The Steward Leader as Pattern Maker
Originally published on the Christian Leadership Alliance blog, October 28, 2015
Steward leaders must understand the significant impact they have on their organizational culture. To help us think about that impact consider the concept of fractals. Fractals are complex structures that originate in simplicity. One example is a fern, which appears to be a complex structure of countless shapes and patterns that are woven together to form its intricate and beautiful leaves. Yet the entire structure can be simplified to a basic four-line pattern that is simply repeated in various directions and sizes. It is amazing to see how many highly complex structures in our natural world can be simplified in a similar way to a basic fractal pattern. Margaret Wheatley uses fractals to help us understand organizational culture.
All fractal patterns are created as individuals exercised both freedom and responsibility to effuse simple rules. Complex structures emerge over time from simple elements and rules, and autonomous interactions. (1)
Just as the most complex physical structures are composed of simple fractals that are repeated within the confines of a basic set of rules, the same is true for organizations. The point for us is the impact that the values of a leader have on the development of the culture in their organization. Culture is formed from repeated patterns of behavior. The leader serves his or her organization like a fractal. They set the pattern through their own values and behaviors, and the extent to which they bring consistent alignment of the organizational vision with every aspect of the organization’s work. As these patterns are set, and as people are allowed the freedom to repeat and build and expand upon them, culture is born.
This same freedom keeps the steward leader from playing the owner. There is real freedom here for an organization to develop its culture freely. That is, although the fractal pattern is set, the way that pattern is expanded, duplicated, built upon and arranged within the organization is the result of free people interacting in community.
Fractal order originates when a simple formula is fed back on itself in a complex network. And in true fractal fashion, these vital agreements do not restrict individuals from embodying them in diverse and unique ways. (2)
Steward leaders develop and nurture culture not by controlling information or manipulating perspective, but by modeling the heart of the steward leader and being free to allow it to be repeated throughout the organization.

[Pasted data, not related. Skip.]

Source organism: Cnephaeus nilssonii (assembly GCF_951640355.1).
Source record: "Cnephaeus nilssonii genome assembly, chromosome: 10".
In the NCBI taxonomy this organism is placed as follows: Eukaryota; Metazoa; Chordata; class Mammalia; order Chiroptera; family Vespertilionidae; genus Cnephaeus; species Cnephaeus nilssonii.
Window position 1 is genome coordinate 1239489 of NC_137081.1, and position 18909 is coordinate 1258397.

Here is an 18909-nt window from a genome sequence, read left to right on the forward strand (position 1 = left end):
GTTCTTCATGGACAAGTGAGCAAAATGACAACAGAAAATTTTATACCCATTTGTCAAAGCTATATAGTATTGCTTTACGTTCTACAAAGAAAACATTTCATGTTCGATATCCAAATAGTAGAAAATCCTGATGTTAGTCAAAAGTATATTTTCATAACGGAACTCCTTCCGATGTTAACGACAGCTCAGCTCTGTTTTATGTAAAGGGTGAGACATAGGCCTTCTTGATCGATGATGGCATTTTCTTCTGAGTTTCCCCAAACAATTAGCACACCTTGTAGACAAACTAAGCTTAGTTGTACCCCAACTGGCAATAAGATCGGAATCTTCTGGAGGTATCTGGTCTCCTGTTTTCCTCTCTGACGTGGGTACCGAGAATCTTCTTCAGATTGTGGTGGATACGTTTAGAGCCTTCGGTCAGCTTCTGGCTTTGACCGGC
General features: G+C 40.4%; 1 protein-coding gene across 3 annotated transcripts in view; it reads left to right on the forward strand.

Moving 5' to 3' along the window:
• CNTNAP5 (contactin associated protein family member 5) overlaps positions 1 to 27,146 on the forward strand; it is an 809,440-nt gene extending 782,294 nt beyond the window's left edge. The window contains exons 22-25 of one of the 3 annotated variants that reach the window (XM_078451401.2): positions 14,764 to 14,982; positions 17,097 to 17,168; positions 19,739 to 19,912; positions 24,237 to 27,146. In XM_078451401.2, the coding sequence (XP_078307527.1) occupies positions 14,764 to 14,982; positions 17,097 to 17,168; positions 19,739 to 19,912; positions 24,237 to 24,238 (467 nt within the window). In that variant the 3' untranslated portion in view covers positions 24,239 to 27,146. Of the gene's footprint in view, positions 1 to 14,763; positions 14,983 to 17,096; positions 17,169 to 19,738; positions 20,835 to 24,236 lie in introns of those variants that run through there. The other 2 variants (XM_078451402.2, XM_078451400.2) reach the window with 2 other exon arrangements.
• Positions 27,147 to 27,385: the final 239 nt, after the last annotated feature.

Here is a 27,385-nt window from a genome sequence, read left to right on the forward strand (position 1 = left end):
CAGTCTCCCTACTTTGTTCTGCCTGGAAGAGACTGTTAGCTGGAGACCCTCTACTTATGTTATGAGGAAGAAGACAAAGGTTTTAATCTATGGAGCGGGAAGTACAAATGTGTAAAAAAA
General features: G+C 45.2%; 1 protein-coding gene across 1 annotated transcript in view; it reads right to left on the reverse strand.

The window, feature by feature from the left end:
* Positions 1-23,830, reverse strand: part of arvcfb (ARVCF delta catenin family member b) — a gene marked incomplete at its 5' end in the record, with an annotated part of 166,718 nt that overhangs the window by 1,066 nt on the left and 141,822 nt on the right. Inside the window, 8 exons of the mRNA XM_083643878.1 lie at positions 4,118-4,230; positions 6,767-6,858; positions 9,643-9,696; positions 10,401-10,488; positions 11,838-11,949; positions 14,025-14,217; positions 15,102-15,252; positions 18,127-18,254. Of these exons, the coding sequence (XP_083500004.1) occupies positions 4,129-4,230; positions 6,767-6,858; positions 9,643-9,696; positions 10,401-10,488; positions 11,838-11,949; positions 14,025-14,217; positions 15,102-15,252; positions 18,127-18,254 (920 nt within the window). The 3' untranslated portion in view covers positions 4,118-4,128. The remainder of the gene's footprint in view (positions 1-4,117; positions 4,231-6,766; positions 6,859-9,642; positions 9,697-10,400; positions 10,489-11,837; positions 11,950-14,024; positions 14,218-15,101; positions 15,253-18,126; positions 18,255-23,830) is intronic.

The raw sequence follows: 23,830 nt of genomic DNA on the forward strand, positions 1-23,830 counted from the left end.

The potent force that shapes behavior in these organizations and in all natural systems is the combination of simply expressed expectations of purpose, intent and values, and the freedom for responsible individuals to make sense of these in their own way. (3)
Such an aim requires a leader to be free in their relationship to their job, their people and the vision of the organization to allow people to act freely as they develop culture.
If leaders serve like fractals to give shape and pattern to the cultures of their organizations, they must also understand that those cultures transcend their leadership. We inherit culture wherever we go and we leave it behind when we leave. If we are free in relationship to our organization and the culture we help shape, then we must be able to walk away and allow the culture to change and reform under new leadership. Too many leaders cannot let go because, in part, they believe that the culture they have helped develop could not exist without them. This is nothing more than ownership and bondage dressed up in the guise of ‘caring about my organization after I leave.’ While culture may be shaped by the leader, it is maintained, nurtured, developed, adjusted, amended and reformed by the community. In all of these ways culture transcends any one particular leader, and we need to be free from it in order to let that happen when it must. If we do not own the culture, we can allow it to be passed on to the next person God calls to lead. And when we look back and see that the culture we helped shape has changed under different leadership – a new fractal pattern – we can rejoice in what God is doing.
Steward leaders who are truly free will neither under-estimate the impact their own behaviors and values have on shaping culture, nor will they overestimate their own importance to its preservation and development after they leave. This is an important balance to maintain if we are to be stewards of our organizations.
- Do you understand and appreciate the role you play in shaping and maintaining the culture of your organization?
- What kind of fractal pattern are you modeling, and how is it being repeated throughout your community?
- Is your community free to shape its culture according to the way God is leading it?
- Where are you giving in to the temptation to play the owner-leader? Where do you need to ask the forgiveness of your people?
This blog is adapted from The Steward Leader, R. Scott Rodin, InterVarsity Press, 2010.
1 Margaret Wheatley, Leadership and the New Science. (Berrett-Koehler, 2006), p. 127.
2 Wheatley, Leadership and the New Science, p. 128
3 Wheatley, Leadership and the New Science, p. 129, (italics mine)